• Custom success message or redirect to a new page.
  • Sends a submission confirmation email to the user.
  • View, edit, download user information directly stored on your server.
  • Flexible layouts, create unique layouts with 1 and 2 columns.
  • Compatible with multilingual websites.
  • Add radio buttons, drop-down menus, date, phone, and email fields.

16. Simple Basic Contact Form – Free

Simple Basic Contact Form is a great free plugin designed for those who need something that is fast and easy to set up, functional, and incredibly lightweight. It’s developed and maintained by the amazing team over at WPKube.

Simple Basic Contact Form WordPress plugin

Simple Basic Contact Form WordPress plugin

Built with the WP API, the Simple Basic Contact Form plugin offers better security and performance that outranks most other contact form plugins. Since it works without JavaScript it loads much faster and it does its job perfectly by blocking spam and sending formatted plain-text messages.

Features That Make Simple Basic Contact Form a Great Choice:

  • Display anywhere on your website using shortcodes.
  • Optimized with clean code for faster loading and best performance.
  • Prevent spam with captcha challenge questions.
  • Sends formatted plain-text messages.
  • Easy to install and customize.
  • Completely free to use forever!

17. Kali Forms – $29

Kali Forms is a WordPress plugin that combines a clean user interface with a number of powerful features that are really easy to use and tweak for anyone who just wants to create a simple contact form.

Kali Forms plugin

Kali Forms plugin

Kali forms already includes lots of what you should expect from other a contact form plugin including conditional logic, multi-page forms, and file uploads. On top of this, the plugin is extremely fast as it’s built with React.

Features That Make Kali Forms a Great Choice:

  • Supports a wide range of form fields and makes creating complex, multi-step forms that use conditional logic extremely easy.
  • Predesigned templates that are ready to import in a single click.
  • Kali Forms Conditional Logic functionality is built right into the plugin and doesn’t require installing an additional extension. This makes creating advanced forms easy but the options are conveniently placed and don’t get in the way of creating a regular form when you don’t need them.
  • Supports forms that trigger multiple email notifications, file uploads, and the ability to immediately generate an output based on data that a user enters.

Choosing a WordPress Contact Form Plugin

  • When you don’t want to pay any money – Go with HappyForms, Contact Form 7, Caldera Forms, Jetpack Contact Form, Flo Forms, or Formidable.
  • If you’d like beautiful form templates – Go with Ninja Kick, FormCraft, weForms, Gravity Forms, or Formidable.
  • If you’re interested in an incredible drag and drop editor – Go with weForms or ARForms.
  • When you’re looking for the best value – Go with Gravity Forms, FormCraft, Ninja Kick.
  • If you’re using HubSpot CRM – Go with HubSpot All-In-One Marketing, it’s a seamless way to get WordPress working with HubSpot.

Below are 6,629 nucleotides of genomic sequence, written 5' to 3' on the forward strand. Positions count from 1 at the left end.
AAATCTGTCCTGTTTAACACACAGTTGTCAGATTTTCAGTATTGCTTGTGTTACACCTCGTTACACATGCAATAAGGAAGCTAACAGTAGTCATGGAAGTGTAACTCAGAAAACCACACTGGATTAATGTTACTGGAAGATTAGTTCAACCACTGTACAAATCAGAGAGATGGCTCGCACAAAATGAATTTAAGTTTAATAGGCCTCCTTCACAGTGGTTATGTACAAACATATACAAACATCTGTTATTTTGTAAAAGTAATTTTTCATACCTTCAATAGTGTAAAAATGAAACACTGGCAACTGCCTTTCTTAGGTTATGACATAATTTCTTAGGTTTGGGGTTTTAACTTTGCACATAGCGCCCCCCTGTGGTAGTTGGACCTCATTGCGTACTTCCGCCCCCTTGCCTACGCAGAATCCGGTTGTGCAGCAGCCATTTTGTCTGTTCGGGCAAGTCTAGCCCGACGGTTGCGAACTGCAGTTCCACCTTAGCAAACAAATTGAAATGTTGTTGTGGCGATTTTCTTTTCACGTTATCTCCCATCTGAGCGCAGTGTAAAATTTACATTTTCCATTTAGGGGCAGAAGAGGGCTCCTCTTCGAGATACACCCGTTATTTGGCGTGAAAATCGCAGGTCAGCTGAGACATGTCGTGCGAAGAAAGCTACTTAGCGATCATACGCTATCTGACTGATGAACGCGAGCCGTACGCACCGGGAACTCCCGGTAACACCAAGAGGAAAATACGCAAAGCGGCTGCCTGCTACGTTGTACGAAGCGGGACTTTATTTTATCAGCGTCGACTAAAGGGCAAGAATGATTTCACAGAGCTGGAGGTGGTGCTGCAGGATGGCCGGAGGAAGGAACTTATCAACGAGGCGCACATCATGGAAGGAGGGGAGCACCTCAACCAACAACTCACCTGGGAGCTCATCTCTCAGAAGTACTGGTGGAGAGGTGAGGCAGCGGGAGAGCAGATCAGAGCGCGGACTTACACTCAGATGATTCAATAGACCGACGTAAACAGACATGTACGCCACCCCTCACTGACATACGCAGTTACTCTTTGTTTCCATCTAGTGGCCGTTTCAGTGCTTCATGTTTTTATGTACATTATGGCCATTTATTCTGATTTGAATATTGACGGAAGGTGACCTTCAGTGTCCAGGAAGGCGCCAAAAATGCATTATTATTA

• If you need the most basic WordPress contact form plugin – Go with HappyForms, Contact Form 7, or Simple Basic Contact Form.

The contact form is not only a way to stay in touch with your customers, but it shows that you’re a legitimate business. You’re open to communicating with users, and that might be all it takes to get a sale or a new reader. If you have any thoughts about these WordPress contact form plugins, let us know in the comments section below.

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How to Use ‘Views’ Module in Drupal

Drupal is an incredibly flexible Content Management System (CMS) with a vast library of modules that extend its functionality. One such module is the ‘Views’ module.

Views had the highest number of downloads in Drupal 7, and it prompted Drupal developers to add it to the core functionality of Drupal 8.

Let’s look at what makes ‘Views’ so great and how to use it in Drupal 7.

One of the most crucial factors of a website’s success is how it is displayed to the user. Drupal 7 includes some useful content types by default such as articles and basic pages – each with their own default types of display layout. But, what if you wish to add more types of display layouts such as ‘lists’? This is where the Drupal 7 views module comes into play. It has a number of configurations and can be integrated with more than 300 Drupal 7 modules.

The possibilities of views module are practically endless.

Here are some possible scenarios where ‘Views’ module will be helpful:

  • You like the default front page view, but you find you want to sort it differently.
  • You like the default taxonomy/term view, but you find you want to sort it differently; for example, alphabetically.
  • You use ‘/tracker,’ but you want to restrict it to posts of a certain type.
  • You like the idea of the ‘article’ module, but it doesn’t display articles the way you like.
  • You want a way to display a block with the five most recent posts of some particular type.
  • You want to provide ‘unread forum posts’.
  • You want a monthly archive similar to the typical ‘Movable Type/Wordpress’ archives that display a link to the ‘in the form of “Month,’ YYYY (X)”,’ where X is the number of posts that month, and displays them in a block. The links lead to a simple list of posts for that month.